A black or female hero in a temporary role will never be as powerful a symbol as a black or female hero with their own indelible, permanent identity. In the case of Sam Wilson, it’s especially frustrating to see him lined up as the latest of Steve Rogers’ “successors” when, thanks to his extremely well received appearance in the movie Captain America: The Winter Soldier, his identity as Falcon has never had more cachet. Perhaps a stint as Cap will boost his profile and his résumé  in the long term, but in the short term it’s frustrating that Marvel isn’t throwing its weight behind a Falcon ongoing series at a time when demand presumably couldn’t be higher.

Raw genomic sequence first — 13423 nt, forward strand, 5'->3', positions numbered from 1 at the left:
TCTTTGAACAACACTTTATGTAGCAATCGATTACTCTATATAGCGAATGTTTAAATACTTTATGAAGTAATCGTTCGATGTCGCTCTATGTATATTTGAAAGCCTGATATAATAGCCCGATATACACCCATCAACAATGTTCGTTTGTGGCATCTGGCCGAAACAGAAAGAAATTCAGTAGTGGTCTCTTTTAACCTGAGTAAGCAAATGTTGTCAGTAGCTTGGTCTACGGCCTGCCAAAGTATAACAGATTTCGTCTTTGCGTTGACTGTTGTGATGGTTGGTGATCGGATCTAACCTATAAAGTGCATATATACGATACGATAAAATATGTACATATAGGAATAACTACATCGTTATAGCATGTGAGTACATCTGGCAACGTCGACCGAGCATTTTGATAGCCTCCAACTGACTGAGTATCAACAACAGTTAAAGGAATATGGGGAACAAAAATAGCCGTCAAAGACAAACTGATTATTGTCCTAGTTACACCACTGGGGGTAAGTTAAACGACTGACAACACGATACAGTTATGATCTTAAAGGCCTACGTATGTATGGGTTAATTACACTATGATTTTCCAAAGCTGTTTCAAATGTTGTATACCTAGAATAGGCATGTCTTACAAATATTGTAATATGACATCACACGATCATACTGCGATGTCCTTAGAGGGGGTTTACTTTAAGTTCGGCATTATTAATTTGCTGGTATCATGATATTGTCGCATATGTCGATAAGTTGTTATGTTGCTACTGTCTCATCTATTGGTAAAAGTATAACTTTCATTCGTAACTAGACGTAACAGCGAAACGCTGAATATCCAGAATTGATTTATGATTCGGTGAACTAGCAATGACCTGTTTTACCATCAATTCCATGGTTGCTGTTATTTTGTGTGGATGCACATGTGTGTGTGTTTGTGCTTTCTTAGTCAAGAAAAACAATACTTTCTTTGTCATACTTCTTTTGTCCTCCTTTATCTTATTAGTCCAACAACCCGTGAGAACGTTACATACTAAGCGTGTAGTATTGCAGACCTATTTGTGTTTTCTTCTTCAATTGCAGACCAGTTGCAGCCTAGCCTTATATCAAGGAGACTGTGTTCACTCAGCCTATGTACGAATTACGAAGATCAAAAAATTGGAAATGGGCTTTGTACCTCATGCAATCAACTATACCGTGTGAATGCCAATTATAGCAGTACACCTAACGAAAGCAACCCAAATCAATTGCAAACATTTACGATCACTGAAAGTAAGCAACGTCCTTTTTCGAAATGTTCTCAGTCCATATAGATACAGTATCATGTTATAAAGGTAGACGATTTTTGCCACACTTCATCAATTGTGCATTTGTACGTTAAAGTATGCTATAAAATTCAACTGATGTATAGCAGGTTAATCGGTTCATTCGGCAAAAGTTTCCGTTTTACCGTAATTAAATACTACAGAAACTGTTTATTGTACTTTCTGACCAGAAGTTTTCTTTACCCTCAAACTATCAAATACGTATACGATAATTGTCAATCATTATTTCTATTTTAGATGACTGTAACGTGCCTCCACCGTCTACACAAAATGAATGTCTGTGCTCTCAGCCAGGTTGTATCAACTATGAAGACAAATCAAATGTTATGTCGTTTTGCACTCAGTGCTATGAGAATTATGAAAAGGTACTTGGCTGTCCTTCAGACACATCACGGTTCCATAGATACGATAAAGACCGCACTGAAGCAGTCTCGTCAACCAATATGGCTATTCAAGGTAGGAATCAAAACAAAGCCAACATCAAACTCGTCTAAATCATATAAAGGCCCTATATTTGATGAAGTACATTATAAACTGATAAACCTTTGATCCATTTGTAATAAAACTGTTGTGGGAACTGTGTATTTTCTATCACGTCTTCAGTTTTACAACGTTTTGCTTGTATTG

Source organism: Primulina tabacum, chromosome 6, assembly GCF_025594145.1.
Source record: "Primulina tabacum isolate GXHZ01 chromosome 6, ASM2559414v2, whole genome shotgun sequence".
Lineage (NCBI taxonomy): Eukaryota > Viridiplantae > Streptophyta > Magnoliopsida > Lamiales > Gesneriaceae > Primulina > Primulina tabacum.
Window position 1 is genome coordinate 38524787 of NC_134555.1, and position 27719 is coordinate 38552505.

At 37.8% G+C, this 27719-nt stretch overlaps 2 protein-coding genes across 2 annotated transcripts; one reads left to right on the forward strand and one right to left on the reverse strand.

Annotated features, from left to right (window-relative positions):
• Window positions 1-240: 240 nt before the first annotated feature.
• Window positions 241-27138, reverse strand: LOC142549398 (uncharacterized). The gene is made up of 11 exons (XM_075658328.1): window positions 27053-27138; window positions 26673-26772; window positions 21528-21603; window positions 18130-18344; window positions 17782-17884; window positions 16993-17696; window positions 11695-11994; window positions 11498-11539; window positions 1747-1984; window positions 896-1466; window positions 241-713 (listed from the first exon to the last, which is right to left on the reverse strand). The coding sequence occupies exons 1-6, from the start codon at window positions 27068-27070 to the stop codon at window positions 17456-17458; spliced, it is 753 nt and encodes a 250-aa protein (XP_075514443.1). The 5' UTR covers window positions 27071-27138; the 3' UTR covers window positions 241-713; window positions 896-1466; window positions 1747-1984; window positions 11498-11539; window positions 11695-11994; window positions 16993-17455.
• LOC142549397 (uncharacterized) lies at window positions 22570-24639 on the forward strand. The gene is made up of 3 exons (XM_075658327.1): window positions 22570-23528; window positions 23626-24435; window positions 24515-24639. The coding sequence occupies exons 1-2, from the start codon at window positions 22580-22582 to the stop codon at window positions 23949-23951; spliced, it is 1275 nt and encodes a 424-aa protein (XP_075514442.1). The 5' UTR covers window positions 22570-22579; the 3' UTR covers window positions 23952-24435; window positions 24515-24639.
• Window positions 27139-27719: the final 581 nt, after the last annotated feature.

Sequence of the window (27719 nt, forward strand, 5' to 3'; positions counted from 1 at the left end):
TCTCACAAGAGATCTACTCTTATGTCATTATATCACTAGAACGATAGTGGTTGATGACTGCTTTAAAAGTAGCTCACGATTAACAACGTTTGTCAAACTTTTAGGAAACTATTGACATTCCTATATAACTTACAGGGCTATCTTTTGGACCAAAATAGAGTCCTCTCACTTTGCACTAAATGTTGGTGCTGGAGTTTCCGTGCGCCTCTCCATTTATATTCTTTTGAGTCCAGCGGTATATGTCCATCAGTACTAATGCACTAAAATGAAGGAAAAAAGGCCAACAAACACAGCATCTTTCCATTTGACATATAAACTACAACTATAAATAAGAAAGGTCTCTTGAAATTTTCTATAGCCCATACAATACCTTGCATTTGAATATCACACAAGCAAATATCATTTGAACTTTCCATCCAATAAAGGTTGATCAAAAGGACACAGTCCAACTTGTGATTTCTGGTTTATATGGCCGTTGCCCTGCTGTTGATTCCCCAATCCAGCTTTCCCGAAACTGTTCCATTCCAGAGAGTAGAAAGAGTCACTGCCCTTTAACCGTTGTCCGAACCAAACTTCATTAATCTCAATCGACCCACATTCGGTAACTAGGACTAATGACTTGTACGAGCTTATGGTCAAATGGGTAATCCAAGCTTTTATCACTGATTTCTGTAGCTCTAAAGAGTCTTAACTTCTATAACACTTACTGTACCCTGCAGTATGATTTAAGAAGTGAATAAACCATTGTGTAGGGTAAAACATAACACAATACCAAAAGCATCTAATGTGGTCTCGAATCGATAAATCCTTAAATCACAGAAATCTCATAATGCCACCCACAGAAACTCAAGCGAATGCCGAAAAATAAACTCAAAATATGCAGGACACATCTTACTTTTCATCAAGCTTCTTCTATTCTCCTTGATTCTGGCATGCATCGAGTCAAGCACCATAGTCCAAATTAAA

It’s also frustrating that Marvel hasn’t seen fit to put a black creator on its new Captain America title, instead opting for current series writer Rick Remender and incoming artist Stuart Immonen. That’s not to suggest that Remender isn’t talented or deserving — indeed, his Dimension Z storyline of Captain America earned a place on ComicsAlliance’s list of the best comics of 2013, as did Immonen’s work on All-New X-Men —  or even to suggest that a black creative team is necessary for a book with a black lead. But when black creators aren’t even represented on books with black lead characters, that undermines any message a publisher might want to send about its commitment to diverse audiences. People from those audiences have plenty to say. They deserve the chance to say it, and audiences deserve to hear it.